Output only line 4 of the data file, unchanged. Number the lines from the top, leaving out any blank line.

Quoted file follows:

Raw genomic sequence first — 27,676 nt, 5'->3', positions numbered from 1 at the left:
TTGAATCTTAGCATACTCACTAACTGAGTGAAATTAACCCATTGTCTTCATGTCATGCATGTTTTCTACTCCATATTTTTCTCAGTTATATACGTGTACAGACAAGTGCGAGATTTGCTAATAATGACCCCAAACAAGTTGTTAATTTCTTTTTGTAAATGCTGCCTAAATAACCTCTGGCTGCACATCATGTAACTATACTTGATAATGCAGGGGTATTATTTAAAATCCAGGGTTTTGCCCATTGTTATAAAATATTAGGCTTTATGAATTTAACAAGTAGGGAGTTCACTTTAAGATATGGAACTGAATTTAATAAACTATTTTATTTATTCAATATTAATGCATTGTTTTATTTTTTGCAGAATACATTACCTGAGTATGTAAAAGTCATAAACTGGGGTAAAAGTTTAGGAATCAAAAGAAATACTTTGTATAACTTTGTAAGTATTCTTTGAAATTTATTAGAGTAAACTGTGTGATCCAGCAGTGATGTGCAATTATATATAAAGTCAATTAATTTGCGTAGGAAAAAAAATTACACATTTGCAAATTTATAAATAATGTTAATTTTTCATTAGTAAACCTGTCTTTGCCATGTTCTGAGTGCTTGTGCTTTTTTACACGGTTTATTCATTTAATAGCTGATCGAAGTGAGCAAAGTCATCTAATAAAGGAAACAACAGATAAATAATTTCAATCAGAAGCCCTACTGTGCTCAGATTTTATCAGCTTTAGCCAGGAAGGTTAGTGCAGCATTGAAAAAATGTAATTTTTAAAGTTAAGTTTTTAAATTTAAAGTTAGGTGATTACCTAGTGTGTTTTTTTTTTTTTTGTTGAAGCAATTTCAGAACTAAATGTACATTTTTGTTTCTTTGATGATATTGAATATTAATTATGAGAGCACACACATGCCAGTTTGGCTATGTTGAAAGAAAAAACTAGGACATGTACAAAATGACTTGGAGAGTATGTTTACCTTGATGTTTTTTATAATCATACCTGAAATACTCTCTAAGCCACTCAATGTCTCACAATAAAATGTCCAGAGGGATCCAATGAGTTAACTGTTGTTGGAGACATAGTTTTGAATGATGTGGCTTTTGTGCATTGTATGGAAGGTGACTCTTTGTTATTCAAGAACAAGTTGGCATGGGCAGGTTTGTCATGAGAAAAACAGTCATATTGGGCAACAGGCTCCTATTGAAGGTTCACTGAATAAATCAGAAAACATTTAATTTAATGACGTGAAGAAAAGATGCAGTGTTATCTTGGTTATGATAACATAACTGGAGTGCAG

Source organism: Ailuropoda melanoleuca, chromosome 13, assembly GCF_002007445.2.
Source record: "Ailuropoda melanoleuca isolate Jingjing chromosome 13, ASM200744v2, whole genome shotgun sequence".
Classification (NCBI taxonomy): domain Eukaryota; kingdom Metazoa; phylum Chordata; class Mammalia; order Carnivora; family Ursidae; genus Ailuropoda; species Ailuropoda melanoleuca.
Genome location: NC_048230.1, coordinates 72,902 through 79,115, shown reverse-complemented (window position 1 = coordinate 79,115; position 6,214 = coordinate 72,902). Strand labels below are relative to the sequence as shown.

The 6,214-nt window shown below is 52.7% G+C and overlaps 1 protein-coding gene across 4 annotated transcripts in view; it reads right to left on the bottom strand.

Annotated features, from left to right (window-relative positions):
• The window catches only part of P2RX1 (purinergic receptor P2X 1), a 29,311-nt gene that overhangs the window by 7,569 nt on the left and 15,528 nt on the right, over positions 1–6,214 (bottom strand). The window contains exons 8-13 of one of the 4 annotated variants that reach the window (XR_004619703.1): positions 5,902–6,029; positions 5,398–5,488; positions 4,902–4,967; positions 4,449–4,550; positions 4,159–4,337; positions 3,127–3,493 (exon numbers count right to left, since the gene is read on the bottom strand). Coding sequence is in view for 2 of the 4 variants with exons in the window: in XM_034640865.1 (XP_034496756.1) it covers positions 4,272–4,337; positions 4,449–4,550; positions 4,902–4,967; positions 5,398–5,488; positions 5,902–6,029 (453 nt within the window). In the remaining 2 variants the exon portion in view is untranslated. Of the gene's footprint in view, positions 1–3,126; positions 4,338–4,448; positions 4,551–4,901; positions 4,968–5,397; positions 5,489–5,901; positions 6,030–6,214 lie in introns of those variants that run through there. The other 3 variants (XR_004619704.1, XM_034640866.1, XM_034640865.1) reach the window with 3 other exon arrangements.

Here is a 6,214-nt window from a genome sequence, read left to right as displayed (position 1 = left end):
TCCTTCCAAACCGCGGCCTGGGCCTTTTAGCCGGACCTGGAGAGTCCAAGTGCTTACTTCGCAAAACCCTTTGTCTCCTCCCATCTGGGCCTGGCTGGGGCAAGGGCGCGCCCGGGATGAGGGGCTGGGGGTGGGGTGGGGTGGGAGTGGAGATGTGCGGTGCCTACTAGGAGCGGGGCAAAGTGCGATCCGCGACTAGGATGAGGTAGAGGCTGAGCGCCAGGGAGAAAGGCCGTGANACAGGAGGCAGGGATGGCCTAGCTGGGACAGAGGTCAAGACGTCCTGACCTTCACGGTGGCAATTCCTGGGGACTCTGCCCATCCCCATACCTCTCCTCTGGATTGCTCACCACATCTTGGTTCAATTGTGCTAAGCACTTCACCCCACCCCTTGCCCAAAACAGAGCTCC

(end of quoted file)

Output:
Source record: "Ailuropoda melanoleuca isolate Jingjing chromosome 13, ASM200744v2, whole genome shotgun sequence".